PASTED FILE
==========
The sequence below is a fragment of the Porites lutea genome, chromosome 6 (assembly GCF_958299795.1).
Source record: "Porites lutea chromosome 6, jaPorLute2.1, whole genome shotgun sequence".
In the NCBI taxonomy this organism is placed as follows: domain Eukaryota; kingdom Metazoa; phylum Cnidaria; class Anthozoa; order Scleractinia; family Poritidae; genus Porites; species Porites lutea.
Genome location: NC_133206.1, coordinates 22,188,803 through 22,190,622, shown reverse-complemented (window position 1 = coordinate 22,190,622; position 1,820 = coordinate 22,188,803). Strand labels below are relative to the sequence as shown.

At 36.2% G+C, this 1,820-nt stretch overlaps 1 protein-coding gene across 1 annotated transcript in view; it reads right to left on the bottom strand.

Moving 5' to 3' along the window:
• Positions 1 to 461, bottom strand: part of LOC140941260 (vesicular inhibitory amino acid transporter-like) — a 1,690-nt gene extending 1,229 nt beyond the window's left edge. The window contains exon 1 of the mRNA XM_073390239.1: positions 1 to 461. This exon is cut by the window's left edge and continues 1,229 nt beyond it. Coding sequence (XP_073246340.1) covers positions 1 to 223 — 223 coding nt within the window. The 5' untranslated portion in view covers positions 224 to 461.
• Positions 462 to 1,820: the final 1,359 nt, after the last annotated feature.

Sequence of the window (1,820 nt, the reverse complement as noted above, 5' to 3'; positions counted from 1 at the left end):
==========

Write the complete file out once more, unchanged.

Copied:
The sequence below is a fragment of the Porites lutea genome, chromosome 6 (assembly GCF_958299795.1).
Source record: "Porites lutea chromosome 6, jaPorLute2.1, whole genome shotgun sequence".
In the NCBI taxonomy this organism is placed as follows: domain Eukaryota; kingdom Metazoa; phylum Cnidaria; class Anthozoa; order Scleractinia; family Poritidae; genus Porites; species Porites lutea.
Genome location: NC_133206.1, coordinates 22,188,803 through 22,190,622, shown reverse-complemented (window position 1 = coordinate 22,190,622; position 1,820 = coordinate 22,188,803). Strand labels below are relative to the sequence as shown.

At 36.2% G+C, this 1,820-nt stretch overlaps 1 protein-coding gene across 1 annotated transcript in view; it reads right to left on the bottom strand.

Moving 5' to 3' along the window:
• Positions 1 to 461, bottom strand: part of LOC140941260 (vesicular inhibitory amino acid transporter-like) — a 1,690-nt gene extending 1,229 nt beyond the window's left edge. The window contains exon 1 of the mRNA XM_073390239.1: positions 1 to 461. This exon is cut by the window's left edge and continues 1,229 nt beyond it. Coding sequence (XP_073246340.1) covers positions 1 to 223 — 223 coding nt within the window. The 5' untranslated portion in view covers positions 224 to 461.
• Positions 462 to 1,820: the final 1,359 nt, after the last annotated feature.

Sequence of the window (1,820 nt, the reverse complement as noted above, 5' to 3'; positions counted from 1 at the left end):